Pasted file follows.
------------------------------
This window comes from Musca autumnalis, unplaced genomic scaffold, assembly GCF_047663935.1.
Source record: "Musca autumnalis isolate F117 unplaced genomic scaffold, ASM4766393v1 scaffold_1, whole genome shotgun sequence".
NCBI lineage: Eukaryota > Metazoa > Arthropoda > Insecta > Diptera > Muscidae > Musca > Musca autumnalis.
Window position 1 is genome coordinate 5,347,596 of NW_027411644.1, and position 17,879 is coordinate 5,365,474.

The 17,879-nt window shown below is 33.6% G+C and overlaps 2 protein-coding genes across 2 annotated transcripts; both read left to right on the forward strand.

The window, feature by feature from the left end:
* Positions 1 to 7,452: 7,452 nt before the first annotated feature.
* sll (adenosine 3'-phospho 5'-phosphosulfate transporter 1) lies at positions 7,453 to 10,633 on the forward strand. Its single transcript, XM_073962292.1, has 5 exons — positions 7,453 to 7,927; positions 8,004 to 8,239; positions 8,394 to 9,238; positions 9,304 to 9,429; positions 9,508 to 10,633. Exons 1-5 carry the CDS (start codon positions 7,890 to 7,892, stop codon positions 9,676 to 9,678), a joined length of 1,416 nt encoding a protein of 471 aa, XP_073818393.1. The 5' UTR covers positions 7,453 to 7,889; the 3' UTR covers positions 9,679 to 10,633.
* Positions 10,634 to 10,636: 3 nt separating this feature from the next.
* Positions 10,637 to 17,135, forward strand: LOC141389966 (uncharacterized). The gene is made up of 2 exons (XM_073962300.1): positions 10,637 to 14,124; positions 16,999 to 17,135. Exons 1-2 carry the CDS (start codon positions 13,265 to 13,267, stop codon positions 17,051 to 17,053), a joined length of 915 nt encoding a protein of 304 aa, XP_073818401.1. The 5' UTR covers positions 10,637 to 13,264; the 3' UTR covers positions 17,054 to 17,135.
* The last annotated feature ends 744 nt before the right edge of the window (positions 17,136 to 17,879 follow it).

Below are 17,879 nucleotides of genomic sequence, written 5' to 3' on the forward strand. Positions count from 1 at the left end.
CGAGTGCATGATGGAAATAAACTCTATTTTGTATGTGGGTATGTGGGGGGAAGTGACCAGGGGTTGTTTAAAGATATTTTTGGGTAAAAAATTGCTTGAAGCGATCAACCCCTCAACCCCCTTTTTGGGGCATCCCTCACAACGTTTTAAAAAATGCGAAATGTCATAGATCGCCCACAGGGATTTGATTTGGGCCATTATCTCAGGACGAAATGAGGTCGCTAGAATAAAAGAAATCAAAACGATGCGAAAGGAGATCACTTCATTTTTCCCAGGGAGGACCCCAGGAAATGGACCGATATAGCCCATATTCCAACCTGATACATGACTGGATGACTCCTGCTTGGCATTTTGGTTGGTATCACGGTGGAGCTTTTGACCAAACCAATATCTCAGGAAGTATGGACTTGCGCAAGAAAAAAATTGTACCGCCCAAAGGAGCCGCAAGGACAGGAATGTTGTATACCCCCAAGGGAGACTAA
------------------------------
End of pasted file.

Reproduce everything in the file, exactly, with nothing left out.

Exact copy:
This window comes from Musca autumnalis, unplaced genomic scaffold, assembly GCF_047663935.1.
Source record: "Musca autumnalis isolate F117 unplaced genomic scaffold, ASM4766393v1 scaffold_1, whole genome shotgun sequence".
NCBI lineage: Eukaryota > Metazoa > Arthropoda > Insecta > Diptera > Muscidae > Musca > Musca autumnalis.
Window position 1 is genome coordinate 5,347,596 of NW_027411644.1, and position 17,879 is coordinate 5,365,474.

The 17,879-nt window shown below is 33.6% G+C and overlaps 2 protein-coding genes across 2 annotated transcripts; both read left to right on the forward strand.

The window, feature by feature from the left end:
* Positions 1 to 7,452: 7,452 nt before the first annotated feature.
* sll (adenosine 3'-phospho 5'-phosphosulfate transporter 1) lies at positions 7,453 to 10,633 on the forward strand. Its single transcript, XM_073962292.1, has 5 exons — positions 7,453 to 7,927; positions 8,004 to 8,239; positions 8,394 to 9,238; positions 9,304 to 9,429; positions 9,508 to 10,633. Exons 1-5 carry the CDS (start codon positions 7,890 to 7,892, stop codon positions 9,676 to 9,678), a joined length of 1,416 nt encoding a protein of 471 aa, XP_073818393.1. The 5' UTR covers positions 7,453 to 7,889; the 3' UTR covers positions 9,679 to 10,633.
* Positions 10,634 to 10,636: 3 nt separating this feature from the next.
* Positions 10,637 to 17,135, forward strand: LOC141389966 (uncharacterized). The gene is made up of 2 exons (XM_073962300.1): positions 10,637 to 14,124; positions 16,999 to 17,135. Exons 1-2 carry the CDS (start codon positions 13,265 to 13,267, stop codon positions 17,051 to 17,053), a joined length of 915 nt encoding a protein of 304 aa, XP_073818401.1. The 5' UTR covers positions 10,637 to 13,264; the 3' UTR covers positions 17,054 to 17,135.
* The last annotated feature ends 744 nt before the right edge of the window (positions 17,136 to 17,879 follow it).

Below are 17,879 nucleotides of genomic sequence, written 5' to 3' on the forward strand. Positions count from 1 at the left end.
CGAGTGCATGATGGAAATAAACTCTATTTTGTATGTGGGTATGTGGGGGGAAGTGACCAGGGGTTGTTTAAAGATATTTTTGGGTAAAAAATTGCTTGAAGCGATCAACCCCTCAACCCCCTTTTTGGGGCATCCCTCACAACGTTTTAAAAAATGCGAAATGTCATAGATCGCCCACAGGGATTTGATTTGGGCCATTATCTCAGGACGAAATGAGGTCGCTAGAATAAAAGAAATCAAAACGATGCGAAAGGAGATCACTTCATTTTTCCCAGGGAGGACCCCAGGAAATGGACCGATATAGCCCATATTCCAACCTGATACATGACTGGATGACTCCTGCTTGGCATTTTGGTTGGTATCACGGTGGAGCTTTTGACCAAACCAATATCTCAGGAAGTATGGACTTGCGCAAGAAAAAAATTGTACCGCCCAAAGGAGCCGCAAGGACAGGAATGTTGTATACCCCCAAGGGAGACTAA